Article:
Open Access is immediate, free, online availability of published scholarly output, with or without permission for free reuse.
Immediate means concurrent with publication. Delayed access, say after a 12- or 24-month publisher embargo, is good, but the impact and public benefit of research suffer the longer it is kept from being fully open.
Free means without cost to the end user or their intermediaries (like schools, hospitals, or libraries). Some open access publishers charge a fee to authors to cover the costs of the infrastructure that makes this possible.
Online availability is the linchpin of open access, enabling the immediate and free sharing of information worldwide.
Published scholarly output traditionally means journal articles, but movements for open monographs, textbooks, datasets, and other types of research and educational materials are gaining strength.
Reuse rights allow for groundbreaking new methodologies, like text and data mining, to be applied to the work. Some publishers and advocacy organizations consider this an indispensable requirement of open access, and some do not.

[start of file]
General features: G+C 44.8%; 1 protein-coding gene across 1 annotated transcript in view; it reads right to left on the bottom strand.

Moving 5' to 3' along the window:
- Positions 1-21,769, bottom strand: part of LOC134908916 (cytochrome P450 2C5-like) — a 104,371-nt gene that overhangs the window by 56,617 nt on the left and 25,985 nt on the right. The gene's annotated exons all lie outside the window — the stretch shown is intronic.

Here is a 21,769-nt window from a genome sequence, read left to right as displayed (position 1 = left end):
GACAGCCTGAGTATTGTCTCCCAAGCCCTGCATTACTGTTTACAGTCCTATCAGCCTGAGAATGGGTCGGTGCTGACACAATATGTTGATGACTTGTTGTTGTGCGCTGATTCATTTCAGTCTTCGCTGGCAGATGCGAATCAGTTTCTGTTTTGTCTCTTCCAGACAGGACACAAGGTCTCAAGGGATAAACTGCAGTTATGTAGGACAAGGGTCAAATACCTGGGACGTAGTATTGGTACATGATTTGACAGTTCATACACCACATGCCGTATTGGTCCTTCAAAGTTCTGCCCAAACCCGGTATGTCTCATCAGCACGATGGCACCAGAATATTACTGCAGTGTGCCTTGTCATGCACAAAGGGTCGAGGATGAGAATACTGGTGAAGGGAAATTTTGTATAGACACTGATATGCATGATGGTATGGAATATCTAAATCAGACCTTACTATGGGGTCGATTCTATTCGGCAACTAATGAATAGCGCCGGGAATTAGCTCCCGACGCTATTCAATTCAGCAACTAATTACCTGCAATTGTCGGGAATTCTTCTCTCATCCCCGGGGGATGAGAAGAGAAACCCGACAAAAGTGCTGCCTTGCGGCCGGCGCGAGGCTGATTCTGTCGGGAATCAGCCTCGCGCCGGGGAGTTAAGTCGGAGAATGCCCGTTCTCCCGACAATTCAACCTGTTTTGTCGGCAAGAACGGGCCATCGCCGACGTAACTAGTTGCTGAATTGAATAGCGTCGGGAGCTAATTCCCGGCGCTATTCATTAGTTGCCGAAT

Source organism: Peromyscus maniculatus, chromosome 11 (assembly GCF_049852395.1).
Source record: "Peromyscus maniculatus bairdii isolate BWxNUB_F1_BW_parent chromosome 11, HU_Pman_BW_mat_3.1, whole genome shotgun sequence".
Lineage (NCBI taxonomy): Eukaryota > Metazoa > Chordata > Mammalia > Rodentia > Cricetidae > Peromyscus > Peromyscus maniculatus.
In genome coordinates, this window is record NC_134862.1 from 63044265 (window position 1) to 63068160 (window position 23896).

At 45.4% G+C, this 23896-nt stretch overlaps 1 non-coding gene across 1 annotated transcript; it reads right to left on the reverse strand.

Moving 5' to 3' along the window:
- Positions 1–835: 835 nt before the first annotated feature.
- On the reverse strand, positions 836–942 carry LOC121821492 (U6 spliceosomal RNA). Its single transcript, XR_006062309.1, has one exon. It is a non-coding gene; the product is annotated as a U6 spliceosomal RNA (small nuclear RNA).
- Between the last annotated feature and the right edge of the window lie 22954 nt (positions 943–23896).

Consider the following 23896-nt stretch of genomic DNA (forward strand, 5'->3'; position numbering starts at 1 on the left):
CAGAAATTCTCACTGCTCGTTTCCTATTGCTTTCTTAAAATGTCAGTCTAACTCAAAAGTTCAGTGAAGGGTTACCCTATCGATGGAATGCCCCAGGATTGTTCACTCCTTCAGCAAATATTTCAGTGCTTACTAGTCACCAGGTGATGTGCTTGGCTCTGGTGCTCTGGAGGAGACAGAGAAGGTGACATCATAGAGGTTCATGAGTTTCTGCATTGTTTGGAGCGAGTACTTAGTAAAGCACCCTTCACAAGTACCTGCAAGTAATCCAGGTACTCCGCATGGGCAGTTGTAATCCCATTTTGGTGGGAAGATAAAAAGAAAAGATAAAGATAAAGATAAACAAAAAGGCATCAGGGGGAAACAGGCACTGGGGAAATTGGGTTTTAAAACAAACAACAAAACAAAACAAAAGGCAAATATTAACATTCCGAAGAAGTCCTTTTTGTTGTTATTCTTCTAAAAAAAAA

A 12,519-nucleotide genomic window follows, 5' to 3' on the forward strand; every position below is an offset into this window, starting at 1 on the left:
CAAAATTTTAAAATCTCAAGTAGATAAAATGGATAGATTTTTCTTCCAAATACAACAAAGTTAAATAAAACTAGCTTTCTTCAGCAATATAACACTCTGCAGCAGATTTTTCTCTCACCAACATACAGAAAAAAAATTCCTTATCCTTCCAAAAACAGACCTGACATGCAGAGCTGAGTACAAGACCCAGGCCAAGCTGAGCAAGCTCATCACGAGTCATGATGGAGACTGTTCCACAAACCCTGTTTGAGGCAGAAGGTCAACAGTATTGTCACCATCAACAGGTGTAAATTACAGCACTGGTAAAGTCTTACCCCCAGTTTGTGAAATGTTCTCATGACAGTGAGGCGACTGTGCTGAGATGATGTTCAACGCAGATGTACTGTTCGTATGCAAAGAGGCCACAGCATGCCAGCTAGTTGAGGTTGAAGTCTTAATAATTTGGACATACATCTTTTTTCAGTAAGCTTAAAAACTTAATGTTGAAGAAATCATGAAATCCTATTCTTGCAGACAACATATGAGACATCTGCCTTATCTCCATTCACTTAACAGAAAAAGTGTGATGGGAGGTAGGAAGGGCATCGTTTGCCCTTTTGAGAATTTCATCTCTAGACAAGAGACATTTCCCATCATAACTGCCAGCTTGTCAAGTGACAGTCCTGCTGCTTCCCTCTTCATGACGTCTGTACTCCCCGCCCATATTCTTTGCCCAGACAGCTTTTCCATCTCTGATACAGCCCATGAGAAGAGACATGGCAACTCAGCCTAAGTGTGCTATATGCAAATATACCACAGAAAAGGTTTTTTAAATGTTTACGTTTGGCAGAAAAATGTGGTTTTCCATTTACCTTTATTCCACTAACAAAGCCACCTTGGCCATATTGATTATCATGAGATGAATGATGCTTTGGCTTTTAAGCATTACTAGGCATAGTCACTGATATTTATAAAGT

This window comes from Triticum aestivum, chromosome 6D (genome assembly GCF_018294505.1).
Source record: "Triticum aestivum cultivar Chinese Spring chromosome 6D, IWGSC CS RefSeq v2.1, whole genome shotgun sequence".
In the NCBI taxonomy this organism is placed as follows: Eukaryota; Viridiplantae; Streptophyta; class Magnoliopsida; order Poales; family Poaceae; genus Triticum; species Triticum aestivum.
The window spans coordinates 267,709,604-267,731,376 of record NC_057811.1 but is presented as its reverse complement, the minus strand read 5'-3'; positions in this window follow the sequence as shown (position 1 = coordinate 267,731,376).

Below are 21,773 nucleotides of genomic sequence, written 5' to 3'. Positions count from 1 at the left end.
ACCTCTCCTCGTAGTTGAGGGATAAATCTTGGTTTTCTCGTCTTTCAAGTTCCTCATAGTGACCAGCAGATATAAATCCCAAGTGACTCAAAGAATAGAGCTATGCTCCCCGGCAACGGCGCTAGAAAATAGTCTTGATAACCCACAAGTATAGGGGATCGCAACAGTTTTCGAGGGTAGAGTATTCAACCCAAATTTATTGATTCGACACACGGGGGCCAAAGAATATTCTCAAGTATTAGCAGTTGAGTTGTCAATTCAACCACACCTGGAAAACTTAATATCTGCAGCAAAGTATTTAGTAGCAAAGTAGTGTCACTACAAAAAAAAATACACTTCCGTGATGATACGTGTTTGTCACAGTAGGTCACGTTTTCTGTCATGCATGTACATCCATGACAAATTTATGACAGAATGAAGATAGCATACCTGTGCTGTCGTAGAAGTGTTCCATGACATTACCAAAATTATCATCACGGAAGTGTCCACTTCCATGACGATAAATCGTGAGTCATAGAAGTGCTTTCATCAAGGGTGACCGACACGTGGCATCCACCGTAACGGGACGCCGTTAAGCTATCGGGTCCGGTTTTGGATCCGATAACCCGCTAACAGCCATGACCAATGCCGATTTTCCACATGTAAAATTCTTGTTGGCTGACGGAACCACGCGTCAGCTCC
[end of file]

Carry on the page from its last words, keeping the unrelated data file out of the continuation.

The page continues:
For more about the spectrum from closed to open access, check out the How Open Is It? guide from SPARC, PLOS, and OASPA.
Above is the first line of the open access resolution passed unanimously by the faculty of the College of Wooster on March 4, 2013. Click here to read the full text of the resolution.
Wooster is also a founding member of Lever Press, an open access publisher of scholarly monographs.
The Scholarly Publishing and Academic Resources Coalition (SPARC) is a coalition supporting open access, open education, and open data initiatives.
International Open Access Week is a yearly opportunity to learn about the benefits of Open Access, share information with colleagues, and inspire wider participation in open access. It's held on the last week of October.
The Right to Research Coalition was founded by students and founded on the belief that no student should be denied access to the articles they need because their institution cannot afford them.